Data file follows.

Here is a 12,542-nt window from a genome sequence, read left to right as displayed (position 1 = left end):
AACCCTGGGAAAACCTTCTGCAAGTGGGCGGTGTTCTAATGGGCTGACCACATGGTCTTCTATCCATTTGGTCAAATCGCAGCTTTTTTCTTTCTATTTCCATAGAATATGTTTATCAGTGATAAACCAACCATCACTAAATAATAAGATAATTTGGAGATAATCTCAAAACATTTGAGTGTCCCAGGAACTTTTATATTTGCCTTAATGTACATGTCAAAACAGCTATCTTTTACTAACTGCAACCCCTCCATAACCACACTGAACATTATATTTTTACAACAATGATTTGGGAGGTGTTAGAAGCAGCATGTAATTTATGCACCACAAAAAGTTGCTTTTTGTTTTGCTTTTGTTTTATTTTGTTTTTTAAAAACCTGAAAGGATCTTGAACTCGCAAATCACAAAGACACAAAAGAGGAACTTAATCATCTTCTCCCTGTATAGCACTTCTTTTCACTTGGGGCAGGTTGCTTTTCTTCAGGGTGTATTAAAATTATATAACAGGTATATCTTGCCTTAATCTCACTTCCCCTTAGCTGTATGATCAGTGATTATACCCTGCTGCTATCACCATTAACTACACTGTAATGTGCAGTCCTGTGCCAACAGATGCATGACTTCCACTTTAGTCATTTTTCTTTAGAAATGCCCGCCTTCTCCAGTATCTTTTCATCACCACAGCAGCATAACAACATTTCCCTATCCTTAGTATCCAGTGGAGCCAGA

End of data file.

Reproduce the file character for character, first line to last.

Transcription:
Here is a 12,542-nt window from a genome sequence, read left to right as displayed (position 1 = left end):
AACCCTGGGAAAACCTTCTGCAAGTGGGCGGTGTTCTAATGGGCTGACCACATGGTCTTCTATCCATTTGGTCAAATCGCAGCTTTTTTCTTTCTATTTCCATAGAATATGTTTATCAGTGATAAACCAACCATCACTAAATAATAAGATAATTTGGAGATAATCTCAAAACATTTGAGTGTCCCAGGAACTTTTATATTTGCCTTAATGTACATGTCAAAACAGCTATCTTTTACTAACTGCAACCCCTCCATAACCACACTGAACATTATATTTTTACAACAATGATTTGGGAGGTGTTAGAAGCAGCATGTAATTTATGCACCACAAAAAGTTGCTTTTTGTTTTGCTTTTGTTTTATTTTGTTTTTTAAAAACCTGAAAGGATCTTGAACTCGCAAATCACAAAGACACAAAAGAGGAACTTAATCATCTTCTCCCTGTATAGCACTTCTTTTCACTTGGGGCAGGTTGCTTTTCTTCAGGGTGTATTAAAATTATATAACAGGTATATCTTGCCTTAATCTCACTTCCCCTTAGCTGTATGATCAGTGATTATACCCTGCTGCTATCACCATTAACTACACTGTAATGTGCAGTCCTGTGCCAACAGATGCATGACTTCCACTTTAGTCATTTTTCTTTAGAAATGCCCGCCTTCTCCAGTATCTTTTCATCACCACAGCAGCATAACAACATTTCCCTATCCTTAGTATCCAGTGGAGCCAGA